Andrew Whyment

Andrew Whyment

Associate at National Youth Theatre

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National Youth Theatre

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Ambassador - Theatre503


Ambrose Barlow School

MFA - Theatre Directing , Birkbeck College

first class degreeUniversity of Reading

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Young Vic Directors Program | The Directors

Andrew Whyment
Andrew Whyment - Photo background: Andrew graduated from the University of Reading in 2010 with a first class degree from the Film, Theatre and Television Department. Andrew directed numerous productions throughout his years at university whilst working freelance for theatre companies around the UK. In 2009, Andrew also formed his theatre company, SQUINT. Andrew has a passion for new and contemporary writing. Andrew is an associate artist with the National Youth Theatre after four years of active membership. He now works as an assistant director, practitioner and facilitator for the company. Andrew has also facilitated workshops for the Shakespeare Schools Festival and the Old Vic Theatre. Skilled and experienced internationally as an actor, practitioner, AV designer and technician, Andrew has a working familiarity with many theatrical departments giving him strong directorial leadership and the ability to deliver an eclectic and rounded vision.

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NSDF - Visiting Artists - Individuals

Andrew Whyment: Andrew is a freelance director, facilitator and actor.
Andrew graduated from the University of Reading's Film, Theatre and Television department in 2010 with a first class degree. In 2009, Andrew formed theatre company, SQUINT. Apart from scripted work, Andrew is an experienced devisor, specialising in site-sensitive work featuring actor-musicians. Recent assisting credi ts include S'warm and East to East (National Youth Theatre). Recent acting credits include Crossing the Line (Hampstead Theatre) and Living the Dream (Shanghai Expo). Andrew is an associate artist with the National Youth Theatre and an ambassador for Theatre503. Andrew has facilitated workshops for Shakespeare Schools Festival and Old Vic New Voices.

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Tags: Acting, Andrew Whyment, Birkbeck College, Collaboration, devising, Directing, Film, Music, National Youth Theatre, New Writing, Old Vic, Reading University, sound, Squint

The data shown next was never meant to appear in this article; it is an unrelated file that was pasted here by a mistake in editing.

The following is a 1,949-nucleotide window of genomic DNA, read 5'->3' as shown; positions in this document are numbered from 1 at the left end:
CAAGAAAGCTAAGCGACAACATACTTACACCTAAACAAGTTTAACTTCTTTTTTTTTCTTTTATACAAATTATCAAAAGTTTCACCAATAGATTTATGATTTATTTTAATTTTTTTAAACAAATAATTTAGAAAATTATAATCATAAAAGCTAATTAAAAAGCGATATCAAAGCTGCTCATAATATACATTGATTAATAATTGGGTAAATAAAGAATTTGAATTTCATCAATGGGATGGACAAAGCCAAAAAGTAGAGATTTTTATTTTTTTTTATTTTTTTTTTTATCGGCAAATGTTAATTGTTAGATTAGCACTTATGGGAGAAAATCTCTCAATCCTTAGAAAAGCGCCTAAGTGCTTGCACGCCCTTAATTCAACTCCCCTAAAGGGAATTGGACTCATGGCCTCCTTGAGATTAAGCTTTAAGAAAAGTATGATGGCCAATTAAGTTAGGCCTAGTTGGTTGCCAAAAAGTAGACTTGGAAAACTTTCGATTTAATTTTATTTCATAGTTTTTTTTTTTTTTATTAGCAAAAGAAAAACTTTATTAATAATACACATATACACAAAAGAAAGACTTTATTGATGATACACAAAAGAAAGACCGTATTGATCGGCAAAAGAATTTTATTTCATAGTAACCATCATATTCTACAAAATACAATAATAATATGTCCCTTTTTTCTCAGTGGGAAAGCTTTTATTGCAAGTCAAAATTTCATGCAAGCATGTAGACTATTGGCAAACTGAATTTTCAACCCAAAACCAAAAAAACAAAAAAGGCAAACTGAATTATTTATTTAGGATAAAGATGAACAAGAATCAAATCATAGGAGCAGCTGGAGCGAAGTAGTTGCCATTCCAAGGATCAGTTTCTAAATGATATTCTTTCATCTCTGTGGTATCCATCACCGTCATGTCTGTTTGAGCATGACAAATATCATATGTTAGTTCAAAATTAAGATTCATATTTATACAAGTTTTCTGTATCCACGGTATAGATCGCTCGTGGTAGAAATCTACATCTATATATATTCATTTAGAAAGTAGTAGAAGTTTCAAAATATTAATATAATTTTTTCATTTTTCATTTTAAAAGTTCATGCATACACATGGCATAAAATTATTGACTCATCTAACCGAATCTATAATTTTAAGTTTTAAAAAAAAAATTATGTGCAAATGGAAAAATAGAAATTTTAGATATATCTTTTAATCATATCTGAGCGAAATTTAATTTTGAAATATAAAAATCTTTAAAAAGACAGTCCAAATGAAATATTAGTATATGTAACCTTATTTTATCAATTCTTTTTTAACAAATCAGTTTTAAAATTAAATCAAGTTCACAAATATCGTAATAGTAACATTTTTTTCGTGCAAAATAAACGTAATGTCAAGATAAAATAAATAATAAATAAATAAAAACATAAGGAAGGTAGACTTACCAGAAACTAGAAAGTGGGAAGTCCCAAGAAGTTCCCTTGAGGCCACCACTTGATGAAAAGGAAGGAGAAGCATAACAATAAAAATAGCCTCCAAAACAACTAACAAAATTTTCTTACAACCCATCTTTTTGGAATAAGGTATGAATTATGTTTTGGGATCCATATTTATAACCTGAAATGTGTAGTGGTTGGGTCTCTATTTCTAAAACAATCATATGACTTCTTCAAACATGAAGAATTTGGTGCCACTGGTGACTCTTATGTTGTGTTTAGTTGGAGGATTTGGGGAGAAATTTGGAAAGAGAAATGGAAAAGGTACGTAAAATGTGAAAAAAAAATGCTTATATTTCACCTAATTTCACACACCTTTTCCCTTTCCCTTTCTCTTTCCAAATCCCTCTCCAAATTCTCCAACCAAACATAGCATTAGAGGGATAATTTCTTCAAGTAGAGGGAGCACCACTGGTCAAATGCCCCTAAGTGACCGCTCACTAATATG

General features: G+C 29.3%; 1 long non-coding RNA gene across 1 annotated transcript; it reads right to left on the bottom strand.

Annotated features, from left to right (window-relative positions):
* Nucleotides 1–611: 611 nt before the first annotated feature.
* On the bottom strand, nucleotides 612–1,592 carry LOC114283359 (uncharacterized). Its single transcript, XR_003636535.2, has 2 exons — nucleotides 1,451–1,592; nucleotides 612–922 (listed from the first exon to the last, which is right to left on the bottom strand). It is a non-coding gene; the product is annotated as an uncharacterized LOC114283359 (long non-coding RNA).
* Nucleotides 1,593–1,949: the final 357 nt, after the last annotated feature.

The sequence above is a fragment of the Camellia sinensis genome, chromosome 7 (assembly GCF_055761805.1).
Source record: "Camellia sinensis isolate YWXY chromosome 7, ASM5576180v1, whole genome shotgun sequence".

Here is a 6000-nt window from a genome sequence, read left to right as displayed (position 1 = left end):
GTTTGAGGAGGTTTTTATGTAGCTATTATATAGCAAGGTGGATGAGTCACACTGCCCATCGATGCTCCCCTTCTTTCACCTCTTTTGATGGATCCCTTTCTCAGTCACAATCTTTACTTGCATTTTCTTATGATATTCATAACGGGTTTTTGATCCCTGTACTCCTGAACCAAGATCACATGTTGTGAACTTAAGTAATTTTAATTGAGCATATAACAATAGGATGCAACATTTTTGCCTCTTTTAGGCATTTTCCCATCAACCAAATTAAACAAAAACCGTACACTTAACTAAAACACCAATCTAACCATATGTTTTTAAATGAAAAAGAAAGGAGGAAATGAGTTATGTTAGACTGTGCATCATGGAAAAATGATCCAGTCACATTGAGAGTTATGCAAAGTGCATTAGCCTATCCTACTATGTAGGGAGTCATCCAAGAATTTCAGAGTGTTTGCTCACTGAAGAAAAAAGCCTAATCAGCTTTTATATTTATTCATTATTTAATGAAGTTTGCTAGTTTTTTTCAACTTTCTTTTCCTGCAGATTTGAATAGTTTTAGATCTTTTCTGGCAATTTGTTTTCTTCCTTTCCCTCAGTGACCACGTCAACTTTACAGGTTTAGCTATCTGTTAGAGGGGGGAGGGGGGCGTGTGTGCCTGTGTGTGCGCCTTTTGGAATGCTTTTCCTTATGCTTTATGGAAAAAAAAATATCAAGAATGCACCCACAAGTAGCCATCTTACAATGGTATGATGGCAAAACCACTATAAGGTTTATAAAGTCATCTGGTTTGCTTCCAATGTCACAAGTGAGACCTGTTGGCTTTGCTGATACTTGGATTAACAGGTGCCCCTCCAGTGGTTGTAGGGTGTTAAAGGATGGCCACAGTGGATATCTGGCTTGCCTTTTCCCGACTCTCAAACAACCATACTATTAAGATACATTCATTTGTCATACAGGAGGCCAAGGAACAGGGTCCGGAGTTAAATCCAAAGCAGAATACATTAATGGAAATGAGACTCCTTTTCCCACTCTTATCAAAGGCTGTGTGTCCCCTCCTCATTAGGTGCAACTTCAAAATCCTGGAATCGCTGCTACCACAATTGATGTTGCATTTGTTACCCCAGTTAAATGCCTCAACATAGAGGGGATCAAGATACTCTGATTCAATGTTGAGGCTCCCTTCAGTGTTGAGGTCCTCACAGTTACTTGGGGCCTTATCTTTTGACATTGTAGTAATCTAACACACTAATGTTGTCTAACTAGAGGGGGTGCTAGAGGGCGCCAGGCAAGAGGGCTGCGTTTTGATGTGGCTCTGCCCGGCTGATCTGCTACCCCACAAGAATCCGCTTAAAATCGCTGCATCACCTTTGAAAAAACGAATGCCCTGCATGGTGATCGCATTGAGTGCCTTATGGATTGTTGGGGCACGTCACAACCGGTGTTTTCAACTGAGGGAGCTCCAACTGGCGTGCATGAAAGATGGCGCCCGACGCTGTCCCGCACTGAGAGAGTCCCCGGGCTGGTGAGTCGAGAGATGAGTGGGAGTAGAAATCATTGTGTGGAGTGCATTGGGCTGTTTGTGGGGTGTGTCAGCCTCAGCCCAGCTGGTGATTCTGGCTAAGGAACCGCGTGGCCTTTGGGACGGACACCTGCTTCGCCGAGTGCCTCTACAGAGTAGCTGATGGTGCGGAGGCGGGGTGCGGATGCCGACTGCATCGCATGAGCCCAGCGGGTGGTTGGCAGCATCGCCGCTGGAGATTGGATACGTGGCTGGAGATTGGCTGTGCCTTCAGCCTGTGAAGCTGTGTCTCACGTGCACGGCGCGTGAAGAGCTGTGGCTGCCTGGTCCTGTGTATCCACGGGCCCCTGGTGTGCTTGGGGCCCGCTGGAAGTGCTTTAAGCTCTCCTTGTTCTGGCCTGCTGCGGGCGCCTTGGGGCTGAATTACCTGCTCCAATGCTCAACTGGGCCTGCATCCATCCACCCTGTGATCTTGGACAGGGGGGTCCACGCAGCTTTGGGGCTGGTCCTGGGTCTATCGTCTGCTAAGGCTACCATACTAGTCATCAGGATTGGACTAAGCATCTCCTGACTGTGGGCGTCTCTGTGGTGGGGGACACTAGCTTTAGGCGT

At 24, Andrew Whyment has already done things that most would only dream of achieving in a lifetime. An acclaimed director and theatrical entrepreneur, his directorial credits include productions at the Old Vic Tunnels. He is an associate of the National Youth Theatre and runs his own company, Squint, which has received rave reviews for productions Bluebird and Frozen, the latter of which was described as "fascinating", "skilful" and "slick" by reviewers. On paper he's a youthful amalgamation of Kevin Spacey and Alan Sugar. However, upon meeting Whyment, currently doing an MFA in Theatre Directing at Birkbeck College, it is immediately obvious that any hunger for fame and power is not part of his agenda. Rather, he's the kind of director who believes in being absolutely engaged with every aspect of his productions, in working collaboratively and in challenging himself continually. "I like to think I take risks as often as possible," he tells me in between sips of tea. Whyment created Squint when he was only in his second year of university. From being a young actor in the company to becoming an Associate, NYT seems to have provided Whyment with brilliant opportunities and he can't recommend it enough to young people trying to penetrate the industry. Does he miss acting? "I do! I love to be directed. He recalls a particularly memorable experience from a run of interactive theatre in Glastonbury Festival's Block 9, inside a set built to replicate the London underground. Whyment started performing at midnight each night and worked till 4am each morning. Now well on his way to being a renowned director, it seems that Whyment is a bit of a Renaissance man; unafraid of getting his hands dirty as a performer, bringing aspects of film and sound into the creative space and taking risks at every opportunity. It looks like he's got it all sorted, so is there any one piece of advice he would give to someone who'd like to take a similar path? His answer is that you shouldn't be afraid to take part in a lot of different projects. As long as you are engaged with each one of them, he believes there's nothing wrong with throwing yourself into many roles.

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